The purpose of Nacirema was to show how common American behaviors and beliefs can seem magical and silly by describing them as if they were tribal behaviors. Miner tactfully does so through his satire, although it may not seem as evident at first glance. For example, he states “The fundamental belief underlying the whole system appears to be that the human body is ugly and that its natural tendency is to debility and disease” (p. 503), when it’s really just saying Americans spend too much time and money on their bodies. Another example is when he talk of this “magical shrine” in which each family of Nacirema has, where they keep magical charms and curative potions that allow them to live. “As these magical materials are specific for certain ills, and the real or imagined maladies of the people are many, the charm-box is usually full to overflowing. The magical packets are so numerous that people forget what their purposes were and fear to use them again” (p. 504). People stockpile old medicines, typically forgetting what they were even for, but hoard them in the case they might need them again. All that to tell Americans they have too much medicine! The point of satire is to makes fun of people’s weaknesses, mistakes, foolishness, and wrong behaviors. The effect of satire is social criticism; in other words, a satire criticizes the way people do things. Satire is trying to make society better by pointing out where it is wrong in a funny way.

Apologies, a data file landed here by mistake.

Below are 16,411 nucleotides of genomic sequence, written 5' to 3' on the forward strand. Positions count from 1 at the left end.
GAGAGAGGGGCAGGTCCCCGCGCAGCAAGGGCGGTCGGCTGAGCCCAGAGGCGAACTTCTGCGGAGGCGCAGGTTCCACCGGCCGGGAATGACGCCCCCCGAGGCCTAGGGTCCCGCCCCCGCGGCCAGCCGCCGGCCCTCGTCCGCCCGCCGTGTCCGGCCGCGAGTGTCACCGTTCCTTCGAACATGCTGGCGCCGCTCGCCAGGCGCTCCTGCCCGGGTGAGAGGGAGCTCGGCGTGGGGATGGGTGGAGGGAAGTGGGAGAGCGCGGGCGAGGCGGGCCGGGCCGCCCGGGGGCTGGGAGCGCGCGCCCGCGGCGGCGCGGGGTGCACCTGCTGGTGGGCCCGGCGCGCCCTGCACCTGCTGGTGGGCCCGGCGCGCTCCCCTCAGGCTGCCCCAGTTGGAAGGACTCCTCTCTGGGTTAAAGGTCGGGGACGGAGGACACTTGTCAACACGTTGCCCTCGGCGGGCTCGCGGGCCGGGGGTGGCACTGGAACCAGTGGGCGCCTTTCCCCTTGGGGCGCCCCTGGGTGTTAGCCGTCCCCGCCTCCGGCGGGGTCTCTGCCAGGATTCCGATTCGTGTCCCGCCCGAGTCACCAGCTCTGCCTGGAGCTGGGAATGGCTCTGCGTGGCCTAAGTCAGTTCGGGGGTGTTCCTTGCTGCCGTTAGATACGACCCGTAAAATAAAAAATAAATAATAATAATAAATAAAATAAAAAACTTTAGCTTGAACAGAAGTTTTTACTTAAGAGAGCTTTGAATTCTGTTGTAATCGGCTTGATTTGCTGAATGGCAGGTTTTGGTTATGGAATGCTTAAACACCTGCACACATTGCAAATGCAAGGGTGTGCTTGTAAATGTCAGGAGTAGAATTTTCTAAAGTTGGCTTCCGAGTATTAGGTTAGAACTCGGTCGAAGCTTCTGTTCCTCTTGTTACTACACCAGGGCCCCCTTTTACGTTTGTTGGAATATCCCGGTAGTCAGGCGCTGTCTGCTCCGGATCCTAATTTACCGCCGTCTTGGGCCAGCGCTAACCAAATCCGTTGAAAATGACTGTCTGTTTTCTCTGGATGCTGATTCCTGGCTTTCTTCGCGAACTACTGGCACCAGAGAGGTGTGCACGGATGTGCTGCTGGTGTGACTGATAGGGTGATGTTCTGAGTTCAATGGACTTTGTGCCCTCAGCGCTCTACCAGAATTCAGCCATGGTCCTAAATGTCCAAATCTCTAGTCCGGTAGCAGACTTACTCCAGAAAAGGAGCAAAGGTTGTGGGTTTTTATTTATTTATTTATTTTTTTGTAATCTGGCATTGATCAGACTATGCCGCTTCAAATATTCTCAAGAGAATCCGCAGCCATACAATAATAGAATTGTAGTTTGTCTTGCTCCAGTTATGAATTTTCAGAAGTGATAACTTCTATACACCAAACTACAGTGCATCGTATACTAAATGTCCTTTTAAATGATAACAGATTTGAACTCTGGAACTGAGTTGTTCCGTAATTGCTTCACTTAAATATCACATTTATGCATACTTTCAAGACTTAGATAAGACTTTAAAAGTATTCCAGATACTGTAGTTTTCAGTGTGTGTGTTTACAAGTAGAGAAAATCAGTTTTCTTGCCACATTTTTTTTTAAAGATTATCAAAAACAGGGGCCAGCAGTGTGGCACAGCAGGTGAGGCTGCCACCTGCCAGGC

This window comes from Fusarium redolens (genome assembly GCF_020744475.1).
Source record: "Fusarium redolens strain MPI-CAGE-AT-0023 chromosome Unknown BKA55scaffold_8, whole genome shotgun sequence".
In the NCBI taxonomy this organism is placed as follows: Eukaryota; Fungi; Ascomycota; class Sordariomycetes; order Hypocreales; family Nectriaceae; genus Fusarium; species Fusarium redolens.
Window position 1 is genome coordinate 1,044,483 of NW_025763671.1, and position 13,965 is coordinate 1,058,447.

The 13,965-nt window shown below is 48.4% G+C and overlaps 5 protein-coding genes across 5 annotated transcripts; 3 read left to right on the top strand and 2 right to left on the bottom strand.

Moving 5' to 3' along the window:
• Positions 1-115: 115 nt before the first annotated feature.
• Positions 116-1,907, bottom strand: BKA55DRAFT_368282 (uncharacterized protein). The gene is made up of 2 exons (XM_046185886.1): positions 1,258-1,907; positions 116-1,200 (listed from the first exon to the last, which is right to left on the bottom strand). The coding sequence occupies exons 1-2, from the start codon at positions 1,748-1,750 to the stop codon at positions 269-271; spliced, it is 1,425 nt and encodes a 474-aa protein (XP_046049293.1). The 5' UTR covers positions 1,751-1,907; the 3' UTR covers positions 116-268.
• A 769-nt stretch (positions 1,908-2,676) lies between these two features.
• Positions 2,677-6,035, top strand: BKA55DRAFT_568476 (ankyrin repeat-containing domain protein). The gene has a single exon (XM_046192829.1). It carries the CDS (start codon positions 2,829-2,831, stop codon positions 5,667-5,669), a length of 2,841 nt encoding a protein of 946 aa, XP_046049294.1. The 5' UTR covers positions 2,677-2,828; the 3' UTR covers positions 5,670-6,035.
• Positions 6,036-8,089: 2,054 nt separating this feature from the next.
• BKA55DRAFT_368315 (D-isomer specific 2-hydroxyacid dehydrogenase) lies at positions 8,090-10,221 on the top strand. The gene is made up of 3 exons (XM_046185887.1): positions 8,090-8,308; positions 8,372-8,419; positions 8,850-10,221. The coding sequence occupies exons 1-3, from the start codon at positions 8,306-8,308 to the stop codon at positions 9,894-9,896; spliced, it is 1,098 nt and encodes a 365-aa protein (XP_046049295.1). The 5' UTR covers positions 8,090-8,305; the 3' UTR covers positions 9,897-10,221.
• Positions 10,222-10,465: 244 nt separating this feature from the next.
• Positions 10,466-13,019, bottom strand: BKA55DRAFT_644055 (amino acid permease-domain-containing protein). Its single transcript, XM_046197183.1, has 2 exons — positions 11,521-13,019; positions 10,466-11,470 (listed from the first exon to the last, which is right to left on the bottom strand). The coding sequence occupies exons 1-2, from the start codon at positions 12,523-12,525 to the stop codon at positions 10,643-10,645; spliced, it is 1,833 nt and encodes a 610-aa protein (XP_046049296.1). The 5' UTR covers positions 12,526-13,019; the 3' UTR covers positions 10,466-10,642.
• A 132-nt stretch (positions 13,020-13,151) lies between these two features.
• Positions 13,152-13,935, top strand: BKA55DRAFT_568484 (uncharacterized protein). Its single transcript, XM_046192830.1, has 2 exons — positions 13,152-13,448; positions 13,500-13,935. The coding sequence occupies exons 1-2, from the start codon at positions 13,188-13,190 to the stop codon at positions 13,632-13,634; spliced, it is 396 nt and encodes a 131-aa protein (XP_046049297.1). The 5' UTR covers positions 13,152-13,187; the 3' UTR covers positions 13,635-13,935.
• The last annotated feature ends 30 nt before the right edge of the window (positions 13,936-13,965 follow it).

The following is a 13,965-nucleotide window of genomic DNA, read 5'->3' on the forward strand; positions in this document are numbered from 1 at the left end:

Basically, Miner pokes fun at common American practices. Why is this useful? Why is this studied? Well, the way Miner describes Nacirema, making it out to be some tribal society that believes in magic and weird rituals, is unfortunately how many people view foreign cultures they don’t exactly understand, specifically American culture. The point in showing how Professor Linton described brushing teeth as a ritual of moving around a bundle of hog hair in the mouth is to show how easy it is for one society to misperceive a common practice in another culture. This shows that just because qualitative research is obtained, doesn’t mean it directly and accurately interprets behaviors and beliefs. Another misperception is that because the other culture’s practices are not the norm of the reader’s society, that the reader’s culture is the normal one, or even superior to the “tribe.” This example of ethnocentrism only leads to global discrimination and misconceived perceptions of other cultures. By providing the opportunity for Americans to reflect upon their own cultural relativism, Miner allows them, as well as all cultures, to see how to maintain an open mind when learning and accepting new and unknown cultures, as they can just as easily view other societies as tribes that ritualistically swish hog hair in their mouths. Works Cited
Horace Miner. "Body Ritual among the Nacirema," American Anthropologist 58 (1956): 503-507.